Mentions: As a proof of concept, we first studied slurries of ZIF-8 (zeolitic imidazolate framework-8) suspended in liquid glycol (see Fig. 1). ZIFs are a sub-class of MOFs14, and generally possess excellent solution, chemical and thermal stability151617. ZIF-8 has narrow six-membered ring pore windows (3.4 Å), which are smaller than the kinetic diameter of glycol molecules (4.5 Å)18, and hence glycol is unlikely to influence the adsorption capacity of CO2 in suspended ZIF-8. To demonstrate that our ZIF-8/glycol slurry can separate different CO2 mixtures, we performed adsorption measurements on different CO2 gas mixtures (that is, CO2 with CH4, N2 or H2, see Supplementary Tables 1–5). Figure 2 shows the selectivity as a function of pressure for these three mixtures (that is, up to ~745 for CO2/H2, ~286 for CO2/N2 and ~37 for CO2/CH4), which are sufficiently large for an effective separation. No remarkable loss of separation ability was observed after several times of cycling use of the slurry (Supplementary Table 2), where the slurry was regenerated by applying vacuum. Further characterization of the solid ZIF-8, recovered from the slurry after these cycles showed that the ZIF-8 structure remained intact (see scanning electron microscopy images, X-ray diffraction (XRD) patterns, Fourier transform infrared spectra, Fourier transform Raman spectra and energy dispersive X-ray spectroscopy patterns in Supplementary Figs 1–5). In addition to glycol, other liquids such as ethanol, cyclohexane, normal hexane, methylbenzene, tetrachloromethane and triethylene glycol have been tested to form slurries with ZIF-8 to separate a CO2/N2 gas mixture (Supplementary Table 6). It was found that only triethylene glycol is effective with a selectivity higher than 50. Compared with triethylene glycol, the other studied liquids consist of smaller molecules that can enter into ZIF-8 frameworks. Note that, to provide a reference for showing the superiority of the slurry approach proposed in this work, absorption separation using pure glycol or water for the CO2/N2 and CO2/CH4 gas mixtures (Supplementary Table 7) and adsorption separation using solid ZIF-8 for the CO2/N2, CO2/H2 and CO2/CH4 gas mixtures (Fig. 2, Supplementary Tables 8–10) were also performed.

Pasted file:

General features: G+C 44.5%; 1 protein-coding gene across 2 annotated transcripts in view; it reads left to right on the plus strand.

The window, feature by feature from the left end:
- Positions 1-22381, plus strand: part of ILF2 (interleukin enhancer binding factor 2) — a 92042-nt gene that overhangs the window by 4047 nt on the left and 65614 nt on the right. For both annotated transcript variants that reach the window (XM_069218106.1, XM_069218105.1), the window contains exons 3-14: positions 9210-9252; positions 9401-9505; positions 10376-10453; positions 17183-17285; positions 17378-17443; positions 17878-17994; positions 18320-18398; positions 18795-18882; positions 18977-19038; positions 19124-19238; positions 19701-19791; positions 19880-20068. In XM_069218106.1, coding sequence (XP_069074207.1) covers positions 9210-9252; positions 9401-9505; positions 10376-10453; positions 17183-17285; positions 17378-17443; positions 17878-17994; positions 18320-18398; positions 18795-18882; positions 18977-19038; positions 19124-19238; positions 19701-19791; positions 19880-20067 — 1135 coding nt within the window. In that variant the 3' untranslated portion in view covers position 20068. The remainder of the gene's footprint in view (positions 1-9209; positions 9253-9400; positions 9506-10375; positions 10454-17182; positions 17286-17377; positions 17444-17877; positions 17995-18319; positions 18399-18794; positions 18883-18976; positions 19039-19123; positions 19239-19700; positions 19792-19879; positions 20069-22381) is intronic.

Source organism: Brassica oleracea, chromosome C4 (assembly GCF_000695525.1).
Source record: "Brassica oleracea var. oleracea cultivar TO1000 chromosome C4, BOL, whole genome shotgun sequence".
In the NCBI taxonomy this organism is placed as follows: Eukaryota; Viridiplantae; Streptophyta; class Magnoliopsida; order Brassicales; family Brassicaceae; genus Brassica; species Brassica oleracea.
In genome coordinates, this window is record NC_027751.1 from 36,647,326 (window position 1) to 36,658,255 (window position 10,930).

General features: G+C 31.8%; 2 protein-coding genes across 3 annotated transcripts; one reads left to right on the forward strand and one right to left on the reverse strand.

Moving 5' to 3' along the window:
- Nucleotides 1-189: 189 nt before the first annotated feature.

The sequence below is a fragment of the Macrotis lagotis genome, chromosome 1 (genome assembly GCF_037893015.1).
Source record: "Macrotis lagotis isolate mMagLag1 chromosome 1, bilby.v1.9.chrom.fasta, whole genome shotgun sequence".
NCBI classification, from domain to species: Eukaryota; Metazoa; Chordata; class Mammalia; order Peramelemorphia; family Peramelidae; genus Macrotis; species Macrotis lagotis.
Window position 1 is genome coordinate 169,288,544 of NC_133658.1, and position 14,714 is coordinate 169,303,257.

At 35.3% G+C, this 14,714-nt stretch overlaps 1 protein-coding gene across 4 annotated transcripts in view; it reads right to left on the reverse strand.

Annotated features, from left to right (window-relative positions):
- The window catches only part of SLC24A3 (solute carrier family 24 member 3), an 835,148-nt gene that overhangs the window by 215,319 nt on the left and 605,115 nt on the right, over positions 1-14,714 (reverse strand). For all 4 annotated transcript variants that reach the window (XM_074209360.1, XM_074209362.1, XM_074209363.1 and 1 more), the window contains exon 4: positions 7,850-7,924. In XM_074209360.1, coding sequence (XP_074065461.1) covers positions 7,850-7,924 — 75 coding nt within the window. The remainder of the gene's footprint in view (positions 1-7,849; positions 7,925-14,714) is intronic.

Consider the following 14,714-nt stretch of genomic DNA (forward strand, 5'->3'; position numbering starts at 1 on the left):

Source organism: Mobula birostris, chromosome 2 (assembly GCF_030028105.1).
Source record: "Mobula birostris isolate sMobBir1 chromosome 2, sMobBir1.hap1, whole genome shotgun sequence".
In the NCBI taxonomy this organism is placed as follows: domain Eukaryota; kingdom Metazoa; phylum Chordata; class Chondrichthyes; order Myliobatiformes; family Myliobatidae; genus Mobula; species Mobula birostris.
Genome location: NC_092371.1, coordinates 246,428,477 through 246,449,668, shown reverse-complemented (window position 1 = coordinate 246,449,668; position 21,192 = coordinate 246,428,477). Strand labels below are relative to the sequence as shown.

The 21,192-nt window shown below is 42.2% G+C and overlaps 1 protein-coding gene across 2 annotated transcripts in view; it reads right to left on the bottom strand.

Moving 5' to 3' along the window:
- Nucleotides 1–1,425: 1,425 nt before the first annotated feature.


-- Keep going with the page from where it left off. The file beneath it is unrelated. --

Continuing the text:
A hybrid absorption-adsorption method to efficiently capture carbon.